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In the begining of sefer bamidbar, the males between 20 and 60 are counted and it says that there are over 600,000 of them. Theoretically each, or most, of these people should have had a first-born child and half of these children should be males. But two prakim later, the first-born males one month old and up are counted and instead of there being about 300,000, there are only about 22,000. Why are there so few?

I checked several mefarshim and none of them seemed to have an answer.

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They were killed after the egel for being the priests who lead the worship (speculation) –  Double AA Feb 1 '12 at 23:33
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There could have just been some bechorim who were tzadikkim and didn't participate (still speculation) –  Double AA Feb 2 '12 at 0:53
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@AriA, they surely weren't the same. Numbers 3:40ff state explicitly that the bechorim counted there were to be "exchanged" for the Levi'im. (And indeed, Rashi to 3:39, from Bechoros 5a, states that there were only 300 Levi'im aged one month and older who were bechorim.) –  Alex Feb 3 '12 at 2:26
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@ avi: Ok... What? –  Ari A Feb 21 '12 at 18:26
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The question can be made stronger: The Jewish population was growing in the 210 years they were in Mitzrayim. Thus, of the 600,000 men aged 20 to 60 at the exodus, more than 300,000 should have been aged 20 to 40 and they should have had some 150,000 b'choros aged 0 to 20. Of course, they didn't really have half a b'chor each (many b'choros died, etc.), but 20,000 still seems too little. –  msh210 Feb 21 '12 at 18:26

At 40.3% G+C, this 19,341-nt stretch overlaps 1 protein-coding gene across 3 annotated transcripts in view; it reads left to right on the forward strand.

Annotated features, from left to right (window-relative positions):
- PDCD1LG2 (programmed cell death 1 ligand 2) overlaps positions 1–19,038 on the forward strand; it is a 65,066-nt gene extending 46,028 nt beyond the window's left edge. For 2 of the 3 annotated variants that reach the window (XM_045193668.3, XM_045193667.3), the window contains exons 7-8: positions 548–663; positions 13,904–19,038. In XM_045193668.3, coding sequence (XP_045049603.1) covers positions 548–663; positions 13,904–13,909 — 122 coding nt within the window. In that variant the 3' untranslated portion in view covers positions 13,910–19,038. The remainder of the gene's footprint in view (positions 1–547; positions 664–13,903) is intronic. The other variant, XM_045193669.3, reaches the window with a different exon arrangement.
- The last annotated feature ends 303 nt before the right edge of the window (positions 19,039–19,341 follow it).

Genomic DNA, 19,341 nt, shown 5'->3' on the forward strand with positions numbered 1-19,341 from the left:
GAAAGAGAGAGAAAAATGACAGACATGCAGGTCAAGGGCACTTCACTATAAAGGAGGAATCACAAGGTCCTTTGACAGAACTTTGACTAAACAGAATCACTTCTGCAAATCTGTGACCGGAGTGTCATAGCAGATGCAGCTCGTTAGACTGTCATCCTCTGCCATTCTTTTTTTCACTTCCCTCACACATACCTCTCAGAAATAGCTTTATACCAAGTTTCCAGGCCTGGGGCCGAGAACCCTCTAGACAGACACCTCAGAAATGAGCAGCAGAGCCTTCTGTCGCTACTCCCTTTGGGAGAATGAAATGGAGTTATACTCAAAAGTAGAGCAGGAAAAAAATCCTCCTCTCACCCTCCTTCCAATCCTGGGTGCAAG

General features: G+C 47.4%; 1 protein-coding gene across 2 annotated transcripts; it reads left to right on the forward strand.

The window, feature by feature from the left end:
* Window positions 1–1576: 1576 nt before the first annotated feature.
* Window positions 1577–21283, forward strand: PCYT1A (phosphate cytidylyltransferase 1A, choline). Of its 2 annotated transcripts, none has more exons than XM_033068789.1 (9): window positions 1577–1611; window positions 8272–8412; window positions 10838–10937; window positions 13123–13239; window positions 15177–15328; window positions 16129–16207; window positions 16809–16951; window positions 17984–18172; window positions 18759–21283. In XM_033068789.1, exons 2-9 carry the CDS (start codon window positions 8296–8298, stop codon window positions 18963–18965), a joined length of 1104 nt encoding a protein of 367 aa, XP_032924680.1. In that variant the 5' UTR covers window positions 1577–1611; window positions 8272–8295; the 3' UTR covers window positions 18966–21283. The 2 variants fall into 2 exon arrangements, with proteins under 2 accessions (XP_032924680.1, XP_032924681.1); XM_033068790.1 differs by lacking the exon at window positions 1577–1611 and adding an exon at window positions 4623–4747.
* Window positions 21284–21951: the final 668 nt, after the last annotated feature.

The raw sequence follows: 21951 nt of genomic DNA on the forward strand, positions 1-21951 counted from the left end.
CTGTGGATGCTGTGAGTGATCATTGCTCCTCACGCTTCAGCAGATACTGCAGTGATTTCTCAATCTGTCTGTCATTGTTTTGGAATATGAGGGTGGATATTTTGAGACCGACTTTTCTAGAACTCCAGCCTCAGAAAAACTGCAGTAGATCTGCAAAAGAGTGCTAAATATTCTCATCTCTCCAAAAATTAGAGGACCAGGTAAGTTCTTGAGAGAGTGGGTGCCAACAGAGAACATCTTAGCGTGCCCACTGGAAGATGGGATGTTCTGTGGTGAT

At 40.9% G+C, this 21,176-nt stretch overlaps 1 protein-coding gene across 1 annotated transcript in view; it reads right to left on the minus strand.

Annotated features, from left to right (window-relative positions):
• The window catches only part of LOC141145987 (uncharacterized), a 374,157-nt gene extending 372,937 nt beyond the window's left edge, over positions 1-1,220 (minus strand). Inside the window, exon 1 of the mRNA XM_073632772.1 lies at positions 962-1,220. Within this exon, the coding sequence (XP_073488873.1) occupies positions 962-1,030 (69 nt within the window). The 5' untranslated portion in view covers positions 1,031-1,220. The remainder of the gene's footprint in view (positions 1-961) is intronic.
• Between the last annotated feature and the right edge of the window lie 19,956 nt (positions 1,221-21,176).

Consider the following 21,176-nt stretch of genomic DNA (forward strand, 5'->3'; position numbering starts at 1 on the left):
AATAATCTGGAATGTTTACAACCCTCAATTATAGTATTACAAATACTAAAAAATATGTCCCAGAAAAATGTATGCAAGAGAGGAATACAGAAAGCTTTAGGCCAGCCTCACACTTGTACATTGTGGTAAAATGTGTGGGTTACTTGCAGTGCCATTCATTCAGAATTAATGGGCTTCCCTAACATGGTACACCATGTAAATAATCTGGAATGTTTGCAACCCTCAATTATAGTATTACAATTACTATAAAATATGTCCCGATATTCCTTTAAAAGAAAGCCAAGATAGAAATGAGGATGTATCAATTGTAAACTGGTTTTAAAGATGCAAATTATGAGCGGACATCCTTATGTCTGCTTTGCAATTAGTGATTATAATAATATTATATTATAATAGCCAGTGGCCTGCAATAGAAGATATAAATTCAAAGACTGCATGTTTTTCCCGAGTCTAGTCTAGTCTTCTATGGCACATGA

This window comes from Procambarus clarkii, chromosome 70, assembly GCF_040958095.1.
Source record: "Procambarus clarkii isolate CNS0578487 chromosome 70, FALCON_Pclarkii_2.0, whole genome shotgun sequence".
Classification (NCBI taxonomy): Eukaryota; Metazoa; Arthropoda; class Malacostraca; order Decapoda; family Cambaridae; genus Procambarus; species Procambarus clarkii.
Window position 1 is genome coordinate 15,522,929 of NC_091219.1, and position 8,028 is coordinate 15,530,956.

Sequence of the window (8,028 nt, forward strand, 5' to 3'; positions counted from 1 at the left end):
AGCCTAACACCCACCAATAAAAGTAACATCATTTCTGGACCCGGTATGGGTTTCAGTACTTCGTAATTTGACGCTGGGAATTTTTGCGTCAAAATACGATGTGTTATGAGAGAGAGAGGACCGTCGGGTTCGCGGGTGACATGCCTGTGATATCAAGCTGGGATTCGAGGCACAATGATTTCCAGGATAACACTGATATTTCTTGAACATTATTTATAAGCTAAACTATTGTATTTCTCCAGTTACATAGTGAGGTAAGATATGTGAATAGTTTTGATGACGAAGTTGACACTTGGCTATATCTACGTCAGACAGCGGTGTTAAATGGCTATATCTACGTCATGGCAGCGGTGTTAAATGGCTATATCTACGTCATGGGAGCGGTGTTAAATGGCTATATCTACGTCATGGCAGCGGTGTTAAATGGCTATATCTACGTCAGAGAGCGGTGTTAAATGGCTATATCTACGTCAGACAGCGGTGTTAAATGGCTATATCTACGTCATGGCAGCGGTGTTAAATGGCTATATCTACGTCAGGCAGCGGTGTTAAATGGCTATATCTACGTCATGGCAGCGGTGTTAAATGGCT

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2 Answers

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+50

Some portion of the 600k males were not married, and some of the married ones had no children at all.

Of those that were, only 22k families had first-borns which needed to be redeemed by a Levite or 5 shekalim. Not all firstborns need redemption, in fact, a Pidyon heBen ceremony is relatively rare.

  1. As you already noted, the child must be male.
  2. If the child was preceded by a non-viable child, it is exempt.
  3. The child must have born naturally (i.e. males born via C-section are exempt).
  4. Neither the father nor the mother may be a member of the tribe of Levi.
  5. Some percentage of the remainder were no longer alive.
  6. The son must have been born first for certain - if there were twins and it isn't certain which arrived first, there is no redemption. (Recall that Jewish mothers gave birth on their own, to 6 at a time, in the fields, sometimes abandoning their children. It is likely that many were unsure which was the first born).
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Although this does explain some of the discrepancy, It still seems very unlikely that these would cause so few bechorim. The fact that half of them were gilrs brings their numbers down to 300,000. Assuming every levi woman was married to a non-Levi man brings it down to 278,000. Also, correct me if i'm wrong, but I don't think they had C-sections. If you subtract the amount of bechorim that it says there were from the 278,000, that leaves 256,000 that were preceded by a non-viable child (2) or had died (5). That's 92% of the would-be bechorim. I suppose it's possible, but it doesn't seem right –  Ari A Feb 21 '12 at 18:37